It seems the National Review's John Derbyshire has caused quite a stir with a recent column he wrote for Taki’s Magazine, describing "the talk" he has given to his children about race. Chris Hayes and his panel discussed the column in the video above and here's how Hayes opened up the segment:
HAYES: In the wake of Trayvon Martin's death at the hand of George Zimmerman, plenty of black journalists who are also parents have written extensively of the advice they've given to their sons about dealing with the police so as to avoid a misunderstanding that might leave them dead. And what we've learned from Zimmerman is sometimes that talk doesn't even have to be about a police officer.
National Review writer John Derbyshire has written a piece for Taki's Magazine [...] about the talk he's had with his two teenagers, white teenagers, non-black teenagers I should say, to deal with black people. I'm going to read you some of the things he says. He tells them:
(10d) Do not attend events likely to draw a lot of blacks.
(10e) If you are at some public event at which the number of blacks suddenly swells, leave as quickly as possible.
It is one of the most sort of avowedly racist things I've seen in a long time. Derbyshire has a reputation for being [...] an avowed racist. He is a white supremacist. He thinks white people are superior to black people and he writes about that in the piece and all this I.Q. craziness. What is really interesting is that he is a contributor to The National Review and one of the things that happens when you have conversations about race is that the right feels that it is unfairly called racist all the time, that it is constantly being singled out and that liberals use the race card and accusations of racism way to liberally and it's unfair.
And I think the response that I tend to have is you have people in your coalition, if you look at where are the racists in America, which coalition are they part of? They're part of your coalition.
As Hayes pointed out, it's up to those like the National Review to decide whether they want to align themselves with the likes of Derbyshire or not, and it's up to them to police those boundaries. Hayes followed up with some interesting discussion with his panel of Van Jones, Joan Walsh, Ann Friedman and Josh Barro, who as Hayes pointed out, wrote about the right's problem with race even before this latest screed by Derbyshire was published.
Our own John Amato wrote about Derbyshire way back in 2007 and you can read more about that here and here. And Think Progress has more on his background here:- Derbyshire In 2003: I’m A Proud ‘Racist’ and here: In 2009, Derbyshire Argued Women Shouldn’t Vote: ‘Women Voting Is Bad For Conservatism’.
And from Think Progress as well, here's more on Derbyshire's latest: National Review Writer Pens Racist Screed: ‘Avoid Concentrations Of Blacks,’ ‘Stay Out Of’ Their Neighborhoods:
Popular conservative columnist and National Review writer John Derbyshire topped all of his previous racist screeds (and sexist rants) today by posting a long breakdown of all of the important lessons he has taught his children about race — and he’s outdone his own racism with this one.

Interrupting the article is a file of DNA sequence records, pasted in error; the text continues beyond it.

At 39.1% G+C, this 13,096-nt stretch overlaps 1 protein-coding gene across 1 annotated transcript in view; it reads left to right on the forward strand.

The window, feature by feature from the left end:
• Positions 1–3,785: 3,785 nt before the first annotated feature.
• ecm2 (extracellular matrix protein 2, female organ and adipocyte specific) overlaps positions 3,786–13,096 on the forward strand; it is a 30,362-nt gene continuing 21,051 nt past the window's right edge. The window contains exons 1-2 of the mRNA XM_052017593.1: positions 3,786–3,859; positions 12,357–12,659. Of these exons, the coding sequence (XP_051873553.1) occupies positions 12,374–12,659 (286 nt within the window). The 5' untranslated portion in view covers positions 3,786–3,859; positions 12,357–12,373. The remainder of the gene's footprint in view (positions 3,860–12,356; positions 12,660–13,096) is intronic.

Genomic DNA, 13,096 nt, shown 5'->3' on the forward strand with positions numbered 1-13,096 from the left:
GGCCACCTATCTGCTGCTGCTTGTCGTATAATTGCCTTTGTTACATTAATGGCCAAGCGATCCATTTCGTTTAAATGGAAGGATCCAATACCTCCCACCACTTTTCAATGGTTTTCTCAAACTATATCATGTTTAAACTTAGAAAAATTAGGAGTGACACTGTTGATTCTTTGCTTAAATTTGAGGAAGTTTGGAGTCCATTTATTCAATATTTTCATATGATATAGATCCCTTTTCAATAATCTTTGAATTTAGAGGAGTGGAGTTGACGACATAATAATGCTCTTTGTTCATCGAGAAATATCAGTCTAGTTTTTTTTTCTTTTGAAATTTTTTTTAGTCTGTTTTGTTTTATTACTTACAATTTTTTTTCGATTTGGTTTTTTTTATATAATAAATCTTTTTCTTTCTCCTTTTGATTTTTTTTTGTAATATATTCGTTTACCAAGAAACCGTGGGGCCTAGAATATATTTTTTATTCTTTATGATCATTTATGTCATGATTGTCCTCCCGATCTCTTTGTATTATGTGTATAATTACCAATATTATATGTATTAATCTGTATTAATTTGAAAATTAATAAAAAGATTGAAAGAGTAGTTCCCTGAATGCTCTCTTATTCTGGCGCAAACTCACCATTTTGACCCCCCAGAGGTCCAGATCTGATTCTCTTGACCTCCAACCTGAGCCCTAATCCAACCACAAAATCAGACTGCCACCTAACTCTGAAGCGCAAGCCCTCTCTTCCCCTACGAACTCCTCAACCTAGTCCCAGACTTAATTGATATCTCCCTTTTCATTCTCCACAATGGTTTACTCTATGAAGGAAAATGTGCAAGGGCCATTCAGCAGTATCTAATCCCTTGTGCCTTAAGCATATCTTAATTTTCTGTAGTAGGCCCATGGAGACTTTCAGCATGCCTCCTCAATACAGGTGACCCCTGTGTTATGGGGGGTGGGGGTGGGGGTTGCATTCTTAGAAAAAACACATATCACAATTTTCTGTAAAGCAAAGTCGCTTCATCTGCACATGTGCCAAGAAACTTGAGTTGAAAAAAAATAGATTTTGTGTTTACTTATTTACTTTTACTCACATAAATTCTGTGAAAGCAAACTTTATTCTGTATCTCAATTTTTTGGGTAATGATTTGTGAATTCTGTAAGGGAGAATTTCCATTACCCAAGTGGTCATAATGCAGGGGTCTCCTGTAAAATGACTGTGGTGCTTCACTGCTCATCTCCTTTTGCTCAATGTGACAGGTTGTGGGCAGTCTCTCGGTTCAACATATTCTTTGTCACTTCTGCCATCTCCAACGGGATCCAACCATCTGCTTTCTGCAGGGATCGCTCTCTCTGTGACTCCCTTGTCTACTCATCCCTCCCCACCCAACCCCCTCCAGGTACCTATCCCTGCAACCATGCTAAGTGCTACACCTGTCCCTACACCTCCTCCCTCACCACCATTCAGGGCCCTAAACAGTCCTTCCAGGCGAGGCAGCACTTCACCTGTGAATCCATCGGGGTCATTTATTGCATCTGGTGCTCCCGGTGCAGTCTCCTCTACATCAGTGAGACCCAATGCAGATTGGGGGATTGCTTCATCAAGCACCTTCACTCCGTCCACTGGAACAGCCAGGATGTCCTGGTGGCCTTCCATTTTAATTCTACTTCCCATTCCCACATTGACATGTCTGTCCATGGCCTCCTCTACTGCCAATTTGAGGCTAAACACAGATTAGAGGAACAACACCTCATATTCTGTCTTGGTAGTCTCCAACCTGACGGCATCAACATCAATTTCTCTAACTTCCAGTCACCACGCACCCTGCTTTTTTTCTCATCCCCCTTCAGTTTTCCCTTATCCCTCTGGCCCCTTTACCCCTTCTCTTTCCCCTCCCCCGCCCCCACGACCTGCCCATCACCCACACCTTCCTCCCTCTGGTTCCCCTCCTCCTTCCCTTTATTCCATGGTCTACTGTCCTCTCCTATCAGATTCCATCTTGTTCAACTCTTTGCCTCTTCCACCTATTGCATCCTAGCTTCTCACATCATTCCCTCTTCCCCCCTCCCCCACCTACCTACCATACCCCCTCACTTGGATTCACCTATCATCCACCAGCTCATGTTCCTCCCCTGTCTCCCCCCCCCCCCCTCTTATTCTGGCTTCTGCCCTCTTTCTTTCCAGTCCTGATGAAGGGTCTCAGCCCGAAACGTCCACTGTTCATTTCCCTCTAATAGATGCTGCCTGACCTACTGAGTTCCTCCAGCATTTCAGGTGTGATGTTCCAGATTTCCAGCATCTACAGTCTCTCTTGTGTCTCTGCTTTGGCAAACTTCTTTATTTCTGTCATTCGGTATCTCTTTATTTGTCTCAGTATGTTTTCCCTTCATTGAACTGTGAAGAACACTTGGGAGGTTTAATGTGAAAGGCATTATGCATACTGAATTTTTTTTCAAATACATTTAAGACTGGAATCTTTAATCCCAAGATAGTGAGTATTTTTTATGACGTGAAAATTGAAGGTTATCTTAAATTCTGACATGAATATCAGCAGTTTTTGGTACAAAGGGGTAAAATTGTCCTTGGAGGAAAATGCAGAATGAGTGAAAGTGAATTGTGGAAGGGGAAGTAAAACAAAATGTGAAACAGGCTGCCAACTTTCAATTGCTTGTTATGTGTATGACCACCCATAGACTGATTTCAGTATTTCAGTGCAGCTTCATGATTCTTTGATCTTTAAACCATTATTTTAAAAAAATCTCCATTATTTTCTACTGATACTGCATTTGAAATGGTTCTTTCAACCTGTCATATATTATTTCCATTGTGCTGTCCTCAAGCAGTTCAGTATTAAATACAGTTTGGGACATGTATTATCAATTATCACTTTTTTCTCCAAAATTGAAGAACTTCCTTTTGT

Derbyshire wrote the column in the second person, as a list of lessons to his kids about race. The lessons are his response to “the talk” that black parents have with their children — conversations they are forced to have because of real, persistent racism. After spending a few minutes bemoaning that he can’t say a racist slur (“What you must call ‘the ‘N’ word’ is used freely among blacks but is taboo to nonblacks”) and opining on the hostility he believes all black people feel toward white people like himself (though he says he isn’t white before calling himself white several times), he cuts to the heart of his lessons for his children:
Noah Smith has preserved the entire column here in case Taki's Magazine should decide to take it down after all of the attention it's received: John Derbyshire's racist rant, preserved in full.
UPDATE: It appears this latest from Derbyshire was finally enough that the National Review doesn't want to associate themselves with him any longer. He's been fired and you can read Rich Lowry's comments on that here: Parting Ways.
And here's David Adkins' post on this whole dust up over at Digby's place: Derbyshire is conservatism incarnate:
John Derbyshire has received a swarm of very justified righteous anger over his latest horrifically racist piece. A significant number of conservatives have condemned him, even demanding that he be fired from the National Review over it. Derbyshire, they argue, doesn't reflect mainstream conservative values.
But that's simply not true. He does represent conservatism. All one need do is go to any random comments section in any major media outlet to discover it.John Derbyshire has received a swarm of very justified righteous anger over his latest horrifically racist piece. A significant number of conservatives have condemned him, even demanding that he be fired from the National Review over it. Derbyshire, they argue, doesn't reflect mainstream conservative values.
But that's simply not true. He does represent conservatism. All one need do is go to any random comments section in any major media outlet to discover it. [...]
My own home paper the Ventura County Star has simply stopped allowing comments entirely on news stories with racial overtones because the overt racism has been impossible for them to control any other way.
Far from being outside the norm, this is what a very large portion of America is made of. That's what conservatism is made of. It's rampant, extremely commonplace, and by far the biggest driver of conservative attitudes in America.
And on Lowry's statement after firing Derbyshire:
Lowry couldn't even bring himself to say the word "racist.," largely because he knows what a backlash that would entail from his deeply racist audience. What a coward.